In early 1983 Joel Carter, retired choral director at UNC-Chapel Hill, and Ed Jackson, an amateur French horn player, with the encouragement of other Chapel Hill instrumentalists, including Susan Strobel and Jerry and Barbara Hulka, organized a community-based recreational reading orchestra. From the beginning the Village Orchestra was a model of positive town/gown interaction -- in fact the bass player was Mayor Ken Broun. The orchestra's first conductor was George Taylor, violist of Duke's Ciompi Quartet. Thursday evening rehearsals in Hill Hall were special times for the approximately fifty founding members, primarily amateur musicians from Chapel Hill and Durham. Many had not been able to play regularly in the Triangle, and the opportunity to play orchestral music together in friendly atmosphere under professional leadership was highly motivating. With Taylor's imminent departure to the Eastman School of Music, the baton passed to the husband and wife team of Brent Wissick, UNC faculty cellist, and Ruth Johnson, professional violinist and Suzuki teacher. Brent and Ruth emphasized the recreational aspects of the musical experience. They established the tradition of twice yearly performances, termed "open dress rehearsals" or informal "publick actes," avoiding the stressful "C word" (concert). Small but enthusiastic audiences in Hill Hall auditorium consisted almost entirely of close friends and family members. Programs were dominated by short, light works and occasional excerpts from symphonies, followed by receptions.
In the spring of 1989, Edgar Alden, retired UNC violin professor and Music Department chair, became conductor. His wife Dorothy, also a fine professional violinist, became principal second violin. The Village Orchestra grew and for the first time tackled entire symphonies. Performances were now called "Musical Evenings" and the orchestra began to attract attention beyond the confines of the "Village" of Chapel Hill. Membership, as it does today, consisted almost entirely of amateur musicians with widely varying levels of expertise. Players range in age from teens to octogenarians, and their day jobs reflect the unique academic community in which we live. Membership is open without audition to all who love to play their instruments, and are willing to donate a modest sum each semester to help pay the conductor and cover music costs.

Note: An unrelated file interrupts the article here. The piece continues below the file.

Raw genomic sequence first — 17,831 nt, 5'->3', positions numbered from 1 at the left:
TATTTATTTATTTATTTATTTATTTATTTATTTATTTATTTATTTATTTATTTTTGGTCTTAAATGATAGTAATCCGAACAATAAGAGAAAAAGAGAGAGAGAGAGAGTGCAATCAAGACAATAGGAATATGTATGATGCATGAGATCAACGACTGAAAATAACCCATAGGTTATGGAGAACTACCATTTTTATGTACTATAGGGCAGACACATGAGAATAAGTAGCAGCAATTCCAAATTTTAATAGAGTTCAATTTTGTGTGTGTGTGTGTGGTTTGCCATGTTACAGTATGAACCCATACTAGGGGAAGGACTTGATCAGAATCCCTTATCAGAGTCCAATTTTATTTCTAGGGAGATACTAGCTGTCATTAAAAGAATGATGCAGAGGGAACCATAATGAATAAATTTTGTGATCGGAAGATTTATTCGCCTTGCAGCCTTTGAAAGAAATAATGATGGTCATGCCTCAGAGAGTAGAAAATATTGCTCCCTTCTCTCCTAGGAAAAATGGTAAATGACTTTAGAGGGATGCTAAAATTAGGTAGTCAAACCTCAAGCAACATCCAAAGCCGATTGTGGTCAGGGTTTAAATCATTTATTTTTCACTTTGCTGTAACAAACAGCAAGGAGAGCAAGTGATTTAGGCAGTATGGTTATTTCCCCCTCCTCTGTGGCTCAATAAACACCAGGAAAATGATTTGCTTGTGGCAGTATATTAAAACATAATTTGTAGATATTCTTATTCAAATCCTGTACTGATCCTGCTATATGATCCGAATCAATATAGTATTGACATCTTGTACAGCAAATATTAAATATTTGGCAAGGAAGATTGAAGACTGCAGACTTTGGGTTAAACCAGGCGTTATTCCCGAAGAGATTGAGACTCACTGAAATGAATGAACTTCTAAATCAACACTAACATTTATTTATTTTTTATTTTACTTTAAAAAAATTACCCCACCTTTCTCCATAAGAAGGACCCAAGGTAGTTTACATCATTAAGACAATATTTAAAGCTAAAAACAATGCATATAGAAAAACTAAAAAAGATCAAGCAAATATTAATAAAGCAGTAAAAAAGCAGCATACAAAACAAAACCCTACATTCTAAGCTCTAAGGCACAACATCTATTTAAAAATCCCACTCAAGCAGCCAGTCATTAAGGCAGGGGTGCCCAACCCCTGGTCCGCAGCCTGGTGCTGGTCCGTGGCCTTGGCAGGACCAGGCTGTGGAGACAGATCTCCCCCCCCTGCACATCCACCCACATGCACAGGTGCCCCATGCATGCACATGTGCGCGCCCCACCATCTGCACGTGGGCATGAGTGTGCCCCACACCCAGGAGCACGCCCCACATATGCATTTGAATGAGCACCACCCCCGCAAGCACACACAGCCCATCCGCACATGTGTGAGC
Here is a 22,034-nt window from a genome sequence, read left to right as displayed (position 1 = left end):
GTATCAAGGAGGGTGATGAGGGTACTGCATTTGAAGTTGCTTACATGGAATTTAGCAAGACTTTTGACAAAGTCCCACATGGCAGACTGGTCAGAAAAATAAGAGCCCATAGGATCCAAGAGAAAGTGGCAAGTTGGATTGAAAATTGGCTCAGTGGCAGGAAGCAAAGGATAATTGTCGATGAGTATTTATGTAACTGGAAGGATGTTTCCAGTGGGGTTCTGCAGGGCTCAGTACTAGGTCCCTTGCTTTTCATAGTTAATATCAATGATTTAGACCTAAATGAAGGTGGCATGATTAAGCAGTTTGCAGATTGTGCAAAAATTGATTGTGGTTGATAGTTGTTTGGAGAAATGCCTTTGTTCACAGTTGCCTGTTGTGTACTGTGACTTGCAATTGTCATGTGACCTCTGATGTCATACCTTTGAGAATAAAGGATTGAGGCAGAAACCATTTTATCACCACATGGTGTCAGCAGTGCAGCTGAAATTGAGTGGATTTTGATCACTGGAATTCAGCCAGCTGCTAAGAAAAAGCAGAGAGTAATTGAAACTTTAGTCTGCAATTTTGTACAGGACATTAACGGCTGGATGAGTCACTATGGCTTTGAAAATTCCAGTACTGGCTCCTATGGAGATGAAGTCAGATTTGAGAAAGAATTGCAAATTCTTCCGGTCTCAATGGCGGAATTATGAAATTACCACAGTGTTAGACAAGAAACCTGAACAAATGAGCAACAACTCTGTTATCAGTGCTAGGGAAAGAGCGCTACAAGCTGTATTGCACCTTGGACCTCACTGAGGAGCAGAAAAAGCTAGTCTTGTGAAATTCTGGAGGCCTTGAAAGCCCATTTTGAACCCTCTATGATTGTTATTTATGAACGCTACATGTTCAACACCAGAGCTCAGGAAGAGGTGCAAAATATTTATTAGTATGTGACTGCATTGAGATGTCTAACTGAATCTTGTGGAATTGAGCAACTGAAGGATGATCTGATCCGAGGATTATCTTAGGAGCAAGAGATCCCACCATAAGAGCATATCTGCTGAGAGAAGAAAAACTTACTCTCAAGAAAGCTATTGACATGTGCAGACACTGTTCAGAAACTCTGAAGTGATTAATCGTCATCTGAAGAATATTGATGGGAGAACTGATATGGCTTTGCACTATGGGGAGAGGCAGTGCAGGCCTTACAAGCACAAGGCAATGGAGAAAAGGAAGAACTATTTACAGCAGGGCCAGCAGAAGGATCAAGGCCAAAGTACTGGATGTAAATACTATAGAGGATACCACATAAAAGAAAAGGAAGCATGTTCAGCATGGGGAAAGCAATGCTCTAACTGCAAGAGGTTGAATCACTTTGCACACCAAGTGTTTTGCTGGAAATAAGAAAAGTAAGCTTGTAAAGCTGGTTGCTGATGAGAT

Since 1993 the orchestra has been directed by Professor Donald Oehler, UNC-CH faculty clarinetist and a devoted supporter of amateur musicians. Under his enthusiastic "can do" leadership, the orchestra's repertoire has become more ambitious. Recent concerts have included commissioned works and premieres by local composers and orchestra members. We no longer avoid the "C word." This season we performed four concerts, including one for a young audience. Our winter concert usually features amateur soloists from the orchestra's increasingly experienced membership of over 80 instrumentalists.
A satisfying function of the orchestra since its inception has been the sponsorship of an annual concerto contest for local pre-college musicians. Winners receive cash awards and, more importantly, the opportunity to perform in the orchestra's spring concert. Many of our previous winners are now accomplished professional musicians or students at nationally ranked conservatories. In keeping with the amicable town/gown relationship fostered by the founders, the Music Department continues to graciously provide practice and performance spaces in Hill Hall, and to make available sheet music, stands, and percussion instruments. The orchestra in turn encourages select UNC students to participate and schedules an annual "Diva Fest", affording UNC voice students a chance to rehearse arias with a live orchestra. We also contribute each year to a Music Department scholarship and donate new sheet music to the university library.
In 2002 the Board decided to adopt our present name -- the Chapel Hill Philharmonia. Our informal and undisciplined small reading orchestra of 25 years ago has morphed into the larger, more sophisticated community cultural resource that you hear today, and can learn more about at our web site (www.chapelhillphilharmonia.org). However, we remain unique in the Triangle as a non-auditioned amateur group that "pays to play," and our concerts are still free! We are now a tax-exempt organization and receive financial help from an increasing list of patrons and charitable organizations. We look forward to what the next twenty-five years may bring and appreciate the continued support of our community and UNC-CH.
Richard L, Clark, MD, President of the Board of Directors
May 4, 2008